The work shown here is derived from my mirror fragment series, yearly self-portrait series, and more recent work synthesizing the two subjects. Although I sometimes paint and draw from dreams, songs, and poems, most of my work, and all of it here is made via direct observation.
The notion to more pointedly study reflection and light with the materials and means available to me sprung eight years ago after decades of perceptual study aided by and incorporating mirrors, and from an encounter with Olafur Eliasson’s light installations. To accomplish my goal, I began painting from arranged pieces of broken mirror within white surroundings that edit out the rest of the room to allow color and value to derive, with little interference, from light bouncing around variously angled, neutral, surfaces. Hardly scientific, but somewhat controlled.
This project, because of the rapid and continual shift in color and value resulting from weather and the arc of the sun, allows the march of time to be more perceptible. The painting can’t possibly keep up with it. Besides the time element, I’ve also gained a deeper appreciation of the limit of pigments. When it comes to simulating sunlight on a blank surface, oil paints feel adulterated. And my perceptual and analytical abilities are markedly strained by the analytical task at hand. I often see color I can’t classify.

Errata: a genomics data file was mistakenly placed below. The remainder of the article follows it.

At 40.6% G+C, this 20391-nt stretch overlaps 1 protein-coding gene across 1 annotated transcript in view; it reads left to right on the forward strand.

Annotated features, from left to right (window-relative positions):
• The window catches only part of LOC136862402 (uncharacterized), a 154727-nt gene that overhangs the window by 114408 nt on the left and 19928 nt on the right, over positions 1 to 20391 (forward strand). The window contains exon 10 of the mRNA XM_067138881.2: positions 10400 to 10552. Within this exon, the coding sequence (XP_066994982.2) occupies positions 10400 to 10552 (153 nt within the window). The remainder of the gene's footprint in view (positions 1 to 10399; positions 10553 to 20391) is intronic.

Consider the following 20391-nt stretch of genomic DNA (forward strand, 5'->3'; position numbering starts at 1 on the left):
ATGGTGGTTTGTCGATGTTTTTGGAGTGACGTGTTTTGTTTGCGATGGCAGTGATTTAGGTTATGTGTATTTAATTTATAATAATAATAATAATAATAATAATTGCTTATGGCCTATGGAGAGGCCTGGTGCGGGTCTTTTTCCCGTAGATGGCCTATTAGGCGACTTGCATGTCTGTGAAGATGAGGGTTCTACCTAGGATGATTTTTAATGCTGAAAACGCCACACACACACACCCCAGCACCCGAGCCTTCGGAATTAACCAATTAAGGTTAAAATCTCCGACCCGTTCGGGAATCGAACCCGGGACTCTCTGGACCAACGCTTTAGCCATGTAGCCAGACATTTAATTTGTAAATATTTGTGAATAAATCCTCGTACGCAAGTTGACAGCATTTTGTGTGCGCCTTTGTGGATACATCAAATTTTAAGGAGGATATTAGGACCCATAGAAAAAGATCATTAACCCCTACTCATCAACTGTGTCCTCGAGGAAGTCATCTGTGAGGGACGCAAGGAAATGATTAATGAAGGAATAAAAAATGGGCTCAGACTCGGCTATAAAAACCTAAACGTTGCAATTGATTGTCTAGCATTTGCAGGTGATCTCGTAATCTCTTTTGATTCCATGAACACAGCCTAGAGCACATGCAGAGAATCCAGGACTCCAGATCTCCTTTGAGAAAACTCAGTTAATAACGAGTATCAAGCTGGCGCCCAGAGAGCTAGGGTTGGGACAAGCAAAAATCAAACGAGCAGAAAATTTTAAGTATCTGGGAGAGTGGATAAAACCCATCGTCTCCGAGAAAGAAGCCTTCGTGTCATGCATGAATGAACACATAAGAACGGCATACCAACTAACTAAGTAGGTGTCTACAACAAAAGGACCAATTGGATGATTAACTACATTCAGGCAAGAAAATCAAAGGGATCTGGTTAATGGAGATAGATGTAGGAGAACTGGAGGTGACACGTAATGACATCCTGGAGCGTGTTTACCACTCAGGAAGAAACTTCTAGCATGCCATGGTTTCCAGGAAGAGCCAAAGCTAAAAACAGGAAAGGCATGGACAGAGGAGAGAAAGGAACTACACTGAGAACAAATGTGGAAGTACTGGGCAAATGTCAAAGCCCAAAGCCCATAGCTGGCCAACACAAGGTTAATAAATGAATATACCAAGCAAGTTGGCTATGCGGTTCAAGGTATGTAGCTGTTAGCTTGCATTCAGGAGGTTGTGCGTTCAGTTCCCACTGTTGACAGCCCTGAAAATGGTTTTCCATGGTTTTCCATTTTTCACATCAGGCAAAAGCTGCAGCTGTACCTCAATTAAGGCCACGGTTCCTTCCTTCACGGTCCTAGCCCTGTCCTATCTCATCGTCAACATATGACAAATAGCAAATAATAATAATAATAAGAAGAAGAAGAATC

Besides exploring light phenomena, I also enjoy the many viewpoints multiple mirrors permit, giving 3D information within two dimensions. And the compositional and drawing challenges these geometrically intense arrangements present require me to be acutely aware of my place in space, I must remain still.
The self-portraits could not, of course, be perceptually painted without the aid of a mirror, and now that I’m older, a magnifying glass as well. I began painting these in a systematic way fifteen years ago, completing one, 20 x 16 canvas every summer. Similar to the mirror fragment paintings, it often feels impossible to translate what’s there, to pin down the formal elements that reveal my transient mood. But the attempt to represent my countenance always does tell the tale of my interior state, of my progress as a painter through the years, and of the effect of time and experience on my physical and emotional being.
I intend to paint these subjects indefinitely with a new focus on work that synthesizes the two. Through this work, I’ve found that though much is lost in translation, much can also be found.
I’m an artist based in Santa Fe, New Mexico and Tulsa, Oklahoma. In addition to painting, drawing, and large-scale collage, I make clay sculpture, and build dioramas and assemblages using a wide variety of materials and processes.
Read and discover more in the Entrada and Arriba galleries at the Durango Arts Center